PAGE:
Why the Great Depression of 2020 Will Be Different

Why the Great Depression of 2020 Will Be Different

Why the Great Depression of 2020 Will Be Different

They are already calling the current pandemic-induced economic crisis, “The Great Depression of 2020.” The paradigm is, of course, the Great Depression of 1929 that substantially changed the world’s model of development, signaling the onset of State intervention in the economy (the welfare state).

Analysts are also calling it “The Great Jump Backwards,” because it will push the world back in time by canceling three decades of economic development. International agencies estimate the contraction in GNP worldwide at -5.2%. The Eurozone with be the hardest hit with -9.1%. “It is the worst economic recession since 1870, a devastating blow for the world economy,” declared David Malpass, president of World Bank Group.

While the world’s situation seems bleak enough, I live in Italy, where the plight is even worse. The Organisation for Security and Co-operation in Europe (OCSE) recently published a study estimating the fall in its GNP at around -13%. This pushes Italy back to the economic level of 1993. According to OCSE pundits, the Italian situation should improve a little in 2021, bringing the country back to the situation of 1997. This improvement is hardly a consolation… Thirty years of economic development will go down the drain and, with them, so many dreams of a better future.

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The fall in per capita income will be the worst since World War II. “It is the worst crisis since the Second World War, capable of bringing devastation to the health, the well-being and the work of people, creating unprecedented uncertainty,” said OCSE analyst Robert Boone.

Italy’s public debt will swell to 170% of its GNP. In turn, this will weigh enormously on the national budget, deviating resources that could otherwise be used to fuel the economy. A chain reaction of deleterious effects will be unleashed in which the final consequences are difficult to predict. Only one thing is certain: we will have to adapt to a substantially lower standard of living. We have no idea of the social unrest that this may spur.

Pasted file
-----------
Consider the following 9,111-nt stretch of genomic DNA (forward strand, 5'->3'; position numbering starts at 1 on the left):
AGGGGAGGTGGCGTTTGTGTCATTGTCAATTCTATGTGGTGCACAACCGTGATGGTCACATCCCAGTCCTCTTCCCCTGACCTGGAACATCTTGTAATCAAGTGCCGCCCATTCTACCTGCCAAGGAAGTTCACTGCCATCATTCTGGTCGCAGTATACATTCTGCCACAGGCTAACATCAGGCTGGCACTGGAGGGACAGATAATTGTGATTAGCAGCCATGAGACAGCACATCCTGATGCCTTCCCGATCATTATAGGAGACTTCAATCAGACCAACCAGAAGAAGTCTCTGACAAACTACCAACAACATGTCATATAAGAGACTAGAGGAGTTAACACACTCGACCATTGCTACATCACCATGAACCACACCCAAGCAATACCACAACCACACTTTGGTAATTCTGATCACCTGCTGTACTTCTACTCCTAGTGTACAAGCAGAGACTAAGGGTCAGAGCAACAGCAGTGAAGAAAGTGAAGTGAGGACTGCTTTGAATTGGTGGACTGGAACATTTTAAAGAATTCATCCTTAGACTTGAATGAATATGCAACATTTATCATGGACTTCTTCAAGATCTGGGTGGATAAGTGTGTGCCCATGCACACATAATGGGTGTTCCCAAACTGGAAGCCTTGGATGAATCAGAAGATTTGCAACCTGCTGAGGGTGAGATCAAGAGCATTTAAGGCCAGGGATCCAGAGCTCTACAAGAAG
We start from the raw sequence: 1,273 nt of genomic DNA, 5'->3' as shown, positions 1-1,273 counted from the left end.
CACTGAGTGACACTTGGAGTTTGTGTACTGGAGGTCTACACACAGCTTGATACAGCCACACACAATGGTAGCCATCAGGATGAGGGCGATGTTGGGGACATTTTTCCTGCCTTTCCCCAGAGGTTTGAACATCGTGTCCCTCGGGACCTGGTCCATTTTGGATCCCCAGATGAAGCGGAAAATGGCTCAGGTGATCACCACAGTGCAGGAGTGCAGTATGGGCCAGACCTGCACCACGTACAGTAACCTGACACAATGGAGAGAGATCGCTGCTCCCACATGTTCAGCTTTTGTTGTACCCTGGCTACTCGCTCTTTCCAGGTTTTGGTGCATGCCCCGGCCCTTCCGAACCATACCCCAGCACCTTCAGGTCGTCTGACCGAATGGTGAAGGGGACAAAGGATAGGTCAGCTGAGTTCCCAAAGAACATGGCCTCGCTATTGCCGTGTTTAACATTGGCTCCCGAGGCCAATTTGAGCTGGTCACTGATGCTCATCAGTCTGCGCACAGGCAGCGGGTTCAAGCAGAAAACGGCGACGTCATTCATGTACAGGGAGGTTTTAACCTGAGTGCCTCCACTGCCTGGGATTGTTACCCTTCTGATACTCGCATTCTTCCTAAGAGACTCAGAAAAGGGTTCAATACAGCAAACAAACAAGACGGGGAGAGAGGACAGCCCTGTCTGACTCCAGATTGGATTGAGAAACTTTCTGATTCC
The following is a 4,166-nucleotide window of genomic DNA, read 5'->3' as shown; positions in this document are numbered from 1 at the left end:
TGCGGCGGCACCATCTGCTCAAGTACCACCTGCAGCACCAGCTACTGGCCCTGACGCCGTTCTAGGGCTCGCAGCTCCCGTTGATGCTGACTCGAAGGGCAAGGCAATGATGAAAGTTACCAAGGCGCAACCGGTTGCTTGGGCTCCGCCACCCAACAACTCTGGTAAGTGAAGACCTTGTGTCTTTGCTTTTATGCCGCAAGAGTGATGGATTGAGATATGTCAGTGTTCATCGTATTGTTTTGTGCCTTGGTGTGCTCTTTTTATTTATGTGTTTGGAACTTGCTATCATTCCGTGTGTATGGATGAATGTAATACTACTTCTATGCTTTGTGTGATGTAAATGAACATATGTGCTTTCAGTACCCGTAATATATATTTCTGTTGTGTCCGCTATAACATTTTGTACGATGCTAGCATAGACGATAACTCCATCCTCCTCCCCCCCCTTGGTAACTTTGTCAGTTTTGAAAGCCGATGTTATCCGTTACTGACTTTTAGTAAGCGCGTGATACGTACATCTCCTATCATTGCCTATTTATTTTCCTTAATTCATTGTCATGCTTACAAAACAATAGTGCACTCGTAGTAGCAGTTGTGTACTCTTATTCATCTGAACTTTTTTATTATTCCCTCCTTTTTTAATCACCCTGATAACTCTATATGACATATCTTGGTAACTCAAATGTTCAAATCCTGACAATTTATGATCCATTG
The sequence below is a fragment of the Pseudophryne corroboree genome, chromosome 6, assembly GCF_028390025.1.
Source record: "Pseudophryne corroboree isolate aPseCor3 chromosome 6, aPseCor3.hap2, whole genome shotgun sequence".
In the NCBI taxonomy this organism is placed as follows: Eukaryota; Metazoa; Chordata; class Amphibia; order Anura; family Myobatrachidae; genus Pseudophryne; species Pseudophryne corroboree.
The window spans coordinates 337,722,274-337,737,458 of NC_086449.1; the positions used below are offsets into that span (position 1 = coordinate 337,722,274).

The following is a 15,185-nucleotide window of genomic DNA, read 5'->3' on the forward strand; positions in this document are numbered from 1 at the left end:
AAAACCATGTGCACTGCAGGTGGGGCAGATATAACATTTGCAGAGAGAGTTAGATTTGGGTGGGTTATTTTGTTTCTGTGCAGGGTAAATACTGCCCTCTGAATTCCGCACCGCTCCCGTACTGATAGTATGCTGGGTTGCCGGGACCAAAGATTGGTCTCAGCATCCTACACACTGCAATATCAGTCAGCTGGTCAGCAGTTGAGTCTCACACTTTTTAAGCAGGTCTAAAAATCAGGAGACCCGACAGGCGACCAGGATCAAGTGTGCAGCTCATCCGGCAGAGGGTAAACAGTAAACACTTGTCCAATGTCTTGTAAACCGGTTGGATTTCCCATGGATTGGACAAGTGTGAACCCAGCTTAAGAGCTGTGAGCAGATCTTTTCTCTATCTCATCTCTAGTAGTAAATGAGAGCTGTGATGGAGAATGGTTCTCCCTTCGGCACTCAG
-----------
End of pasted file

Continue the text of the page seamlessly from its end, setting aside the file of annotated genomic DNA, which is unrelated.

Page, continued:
The crisis is already hitting Italian families very hard. The number of citizens below the poverty level has more than doubled. Soup kitchens and Caritas food-distribution centers have seen swelling numbers lined up to receive help. We see the same lines at pawn shops, where thousands of people are selling their family jewels to survive. Shops, restaurants and industries are closing down permanently, while unemployment and idleness consequently soar. Even historical places that had survived two world wars and several depressions are going belly up.

This bleak panorama prompted the rating agencies to downgrade Italy’s debt to the BBB- level, one step short of junk bonds, further worsening the country’s outlook.

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These are some of the short-term consequences of the crisis. Analysts are already looking to the future. Before speaking of economics, however, we must talk about the state of the people. The economy is nothing more than people interacting in the public market. The economy depends on the psychological condition, moral standards and mood of the people. Sound-minded people, with dynamic expectations and high moral standards, make for a healthy economy. The COVID pandemic seems to be striking at this fundamental level.